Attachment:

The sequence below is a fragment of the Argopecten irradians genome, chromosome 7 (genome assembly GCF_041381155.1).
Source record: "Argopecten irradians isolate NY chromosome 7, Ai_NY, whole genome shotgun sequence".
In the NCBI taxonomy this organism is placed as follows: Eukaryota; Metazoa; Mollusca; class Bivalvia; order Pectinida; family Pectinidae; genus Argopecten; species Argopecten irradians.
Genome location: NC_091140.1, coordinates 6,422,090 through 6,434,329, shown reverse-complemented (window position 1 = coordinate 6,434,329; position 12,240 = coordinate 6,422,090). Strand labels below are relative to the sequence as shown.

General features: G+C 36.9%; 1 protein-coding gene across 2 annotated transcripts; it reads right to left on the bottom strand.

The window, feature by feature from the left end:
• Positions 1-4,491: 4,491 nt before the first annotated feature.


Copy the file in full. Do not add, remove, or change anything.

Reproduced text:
The sequence below is a fragment of the Argopecten irradians genome, chromosome 7 (genome assembly GCF_041381155.1).
Source record: "Argopecten irradians isolate NY chromosome 7, Ai_NY, whole genome shotgun sequence".
In the NCBI taxonomy this organism is placed as follows: Eukaryota; Metazoa; Mollusca; class Bivalvia; order Pectinida; family Pectinidae; genus Argopecten; species Argopecten irradians.
Genome location: NC_091140.1, coordinates 6,422,090 through 6,434,329, shown reverse-complemented (window position 1 = coordinate 6,434,329; position 12,240 = coordinate 6,422,090). Strand labels below are relative to the sequence as shown.

General features: G+C 36.9%; 1 protein-coding gene across 2 annotated transcripts; it reads right to left on the bottom strand.

The window, feature by feature from the left end:
• Positions 1-4,491: 4,491 nt before the first annotated feature.